Big Ten football fares well in APR

Big Ten football teams earned a passing grade from the NCAA in the latest report of its Academic Progress Rates released on Wednesday.

Teams in the league, covering all sports, were levied no penalties. Nationally, four-year Division I figures jumped two points to 976 over last year.

Northwestern football scored 991, the second-highest total behind Duke’s 992 among the six major conferences.

Wisconsin football placed second in the Big Ten at 989, followed by Nebraska (980), Michigan (975), Indiana and Ohio State (972), Iowa (969), Minnesota and Michigan State (962), Purdue (961), Illinois (957) and Penn State (954).

Rutgers, which joins the Big Ten for competition next fall, scored 980 in football; Maryland scored 950.

The Big 12, by comparison, was led by Kansas State at 968.

NCAA President Mark Emmert, in a statement, praised the progress of student-athletes.

“Ten years ago, the membership designed the APR to encourage student-athletes to stay in school and earn good grades,” Emmert said. “We are pleased to see that more and more student-athletes are doing that every year. The significant academic standards adopted by our membership help us support success in the classroom to the same degree that we support success on the playing field.”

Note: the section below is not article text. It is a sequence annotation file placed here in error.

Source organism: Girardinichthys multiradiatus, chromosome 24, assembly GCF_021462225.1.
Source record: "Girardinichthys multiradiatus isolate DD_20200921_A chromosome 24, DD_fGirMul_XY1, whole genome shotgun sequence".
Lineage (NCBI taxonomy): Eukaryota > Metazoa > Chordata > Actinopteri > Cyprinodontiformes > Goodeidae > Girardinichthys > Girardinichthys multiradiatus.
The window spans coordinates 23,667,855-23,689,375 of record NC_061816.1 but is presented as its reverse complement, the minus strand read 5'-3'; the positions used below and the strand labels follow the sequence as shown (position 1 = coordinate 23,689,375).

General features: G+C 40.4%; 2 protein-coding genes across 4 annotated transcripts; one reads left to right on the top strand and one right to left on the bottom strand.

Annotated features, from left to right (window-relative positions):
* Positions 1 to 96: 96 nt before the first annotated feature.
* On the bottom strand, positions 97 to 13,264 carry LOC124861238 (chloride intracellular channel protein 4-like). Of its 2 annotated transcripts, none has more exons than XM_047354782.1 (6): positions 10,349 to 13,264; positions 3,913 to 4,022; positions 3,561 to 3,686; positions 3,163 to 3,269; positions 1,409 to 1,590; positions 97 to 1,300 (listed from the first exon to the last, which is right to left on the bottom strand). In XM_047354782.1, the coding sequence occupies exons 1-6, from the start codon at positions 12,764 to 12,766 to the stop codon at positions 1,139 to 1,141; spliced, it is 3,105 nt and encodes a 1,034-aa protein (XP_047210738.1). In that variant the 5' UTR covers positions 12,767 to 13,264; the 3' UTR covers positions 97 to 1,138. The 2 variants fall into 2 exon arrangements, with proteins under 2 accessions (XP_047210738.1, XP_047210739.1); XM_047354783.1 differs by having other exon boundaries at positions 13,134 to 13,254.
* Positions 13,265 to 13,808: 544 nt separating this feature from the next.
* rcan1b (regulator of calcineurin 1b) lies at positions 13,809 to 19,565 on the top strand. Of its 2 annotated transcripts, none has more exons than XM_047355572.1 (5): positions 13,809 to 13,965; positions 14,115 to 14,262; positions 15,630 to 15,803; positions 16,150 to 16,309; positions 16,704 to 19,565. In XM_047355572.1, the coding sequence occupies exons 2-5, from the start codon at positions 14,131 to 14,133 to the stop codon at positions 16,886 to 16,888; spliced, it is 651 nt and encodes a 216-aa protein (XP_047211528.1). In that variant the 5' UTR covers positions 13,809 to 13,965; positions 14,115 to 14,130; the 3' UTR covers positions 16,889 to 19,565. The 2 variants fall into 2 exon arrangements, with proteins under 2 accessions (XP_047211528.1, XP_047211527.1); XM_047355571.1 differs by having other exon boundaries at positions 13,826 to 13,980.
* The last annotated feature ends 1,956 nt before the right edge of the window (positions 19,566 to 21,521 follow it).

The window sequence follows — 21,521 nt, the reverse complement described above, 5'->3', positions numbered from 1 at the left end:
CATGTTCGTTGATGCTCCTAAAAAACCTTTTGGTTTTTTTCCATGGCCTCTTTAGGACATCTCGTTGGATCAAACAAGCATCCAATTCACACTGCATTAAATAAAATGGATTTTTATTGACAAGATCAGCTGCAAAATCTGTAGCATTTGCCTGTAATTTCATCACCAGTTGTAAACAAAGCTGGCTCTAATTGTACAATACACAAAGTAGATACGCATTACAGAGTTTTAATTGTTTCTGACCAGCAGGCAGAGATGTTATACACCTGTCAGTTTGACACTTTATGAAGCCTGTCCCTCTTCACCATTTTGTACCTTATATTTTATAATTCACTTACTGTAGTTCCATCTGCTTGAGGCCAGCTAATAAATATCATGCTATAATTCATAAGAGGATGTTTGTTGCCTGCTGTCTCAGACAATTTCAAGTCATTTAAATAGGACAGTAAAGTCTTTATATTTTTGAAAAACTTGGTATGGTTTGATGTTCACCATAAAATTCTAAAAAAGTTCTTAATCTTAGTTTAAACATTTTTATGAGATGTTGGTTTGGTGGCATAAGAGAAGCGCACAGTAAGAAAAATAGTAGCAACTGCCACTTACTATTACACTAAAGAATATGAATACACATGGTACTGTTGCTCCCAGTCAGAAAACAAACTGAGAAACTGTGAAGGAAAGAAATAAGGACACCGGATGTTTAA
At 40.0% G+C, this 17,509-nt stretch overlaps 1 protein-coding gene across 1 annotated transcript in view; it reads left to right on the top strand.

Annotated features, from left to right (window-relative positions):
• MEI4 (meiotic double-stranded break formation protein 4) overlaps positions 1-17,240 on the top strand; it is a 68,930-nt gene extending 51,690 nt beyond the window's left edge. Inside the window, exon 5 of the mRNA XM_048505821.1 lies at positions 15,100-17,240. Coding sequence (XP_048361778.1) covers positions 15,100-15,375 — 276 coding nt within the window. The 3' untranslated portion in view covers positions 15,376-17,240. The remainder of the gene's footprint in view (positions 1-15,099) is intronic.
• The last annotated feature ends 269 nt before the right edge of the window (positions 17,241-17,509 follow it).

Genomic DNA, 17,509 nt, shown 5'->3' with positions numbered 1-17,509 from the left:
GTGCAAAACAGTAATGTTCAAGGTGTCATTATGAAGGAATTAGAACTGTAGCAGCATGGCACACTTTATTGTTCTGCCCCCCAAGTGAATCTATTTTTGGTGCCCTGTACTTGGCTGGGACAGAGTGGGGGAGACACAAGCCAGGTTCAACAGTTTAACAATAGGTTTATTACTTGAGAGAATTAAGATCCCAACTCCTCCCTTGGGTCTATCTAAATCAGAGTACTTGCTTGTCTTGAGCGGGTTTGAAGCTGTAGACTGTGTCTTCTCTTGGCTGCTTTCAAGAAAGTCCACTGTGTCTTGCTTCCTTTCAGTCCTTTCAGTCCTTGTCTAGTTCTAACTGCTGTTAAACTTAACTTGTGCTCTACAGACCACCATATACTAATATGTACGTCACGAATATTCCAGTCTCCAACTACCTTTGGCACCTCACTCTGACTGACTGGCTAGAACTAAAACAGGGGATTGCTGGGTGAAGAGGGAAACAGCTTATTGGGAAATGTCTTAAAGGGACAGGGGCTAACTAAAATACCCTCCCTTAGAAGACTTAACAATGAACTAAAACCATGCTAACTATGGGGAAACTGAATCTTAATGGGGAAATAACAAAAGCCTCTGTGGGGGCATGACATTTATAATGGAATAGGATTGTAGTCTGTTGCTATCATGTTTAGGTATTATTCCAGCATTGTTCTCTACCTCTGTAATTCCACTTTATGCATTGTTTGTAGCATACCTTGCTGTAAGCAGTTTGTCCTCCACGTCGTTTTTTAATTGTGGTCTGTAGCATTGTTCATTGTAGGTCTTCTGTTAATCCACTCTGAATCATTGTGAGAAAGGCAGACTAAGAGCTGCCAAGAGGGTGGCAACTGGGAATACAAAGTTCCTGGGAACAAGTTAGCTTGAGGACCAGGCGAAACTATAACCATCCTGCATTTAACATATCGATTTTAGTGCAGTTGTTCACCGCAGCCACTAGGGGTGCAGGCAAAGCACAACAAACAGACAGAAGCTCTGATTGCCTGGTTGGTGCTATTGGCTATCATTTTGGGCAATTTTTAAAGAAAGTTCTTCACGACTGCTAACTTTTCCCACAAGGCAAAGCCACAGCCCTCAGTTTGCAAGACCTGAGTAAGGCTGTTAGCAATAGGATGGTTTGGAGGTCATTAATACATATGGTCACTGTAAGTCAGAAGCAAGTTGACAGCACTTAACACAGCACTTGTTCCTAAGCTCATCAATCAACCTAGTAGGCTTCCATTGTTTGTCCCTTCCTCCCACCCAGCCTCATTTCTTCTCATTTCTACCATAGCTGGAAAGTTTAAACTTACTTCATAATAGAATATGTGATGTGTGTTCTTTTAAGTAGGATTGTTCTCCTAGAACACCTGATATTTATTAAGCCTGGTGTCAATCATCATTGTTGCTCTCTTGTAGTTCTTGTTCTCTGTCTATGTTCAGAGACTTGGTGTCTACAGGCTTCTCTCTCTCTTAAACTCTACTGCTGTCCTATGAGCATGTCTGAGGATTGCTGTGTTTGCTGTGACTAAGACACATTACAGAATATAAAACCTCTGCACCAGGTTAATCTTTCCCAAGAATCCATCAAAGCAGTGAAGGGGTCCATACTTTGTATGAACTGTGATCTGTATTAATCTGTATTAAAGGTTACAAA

Every Division I team calculates APR in each academic year. Scholarship athletes receive one point per semester for remaining eligible and one point for staying in school or graduating. Teams that score below specific thresholds face penalties that include practice restrictions and season reductions.

In order to compete in the 2014-15 postseason, teams must achieve a 930 multiyear APR or a 940 average over the two most recent years.

Nationally, 36 teams in all sports will be ineligible for the postseason in 2014-15 because of APR performance. There were only 13 teams ineligible in 2013-14.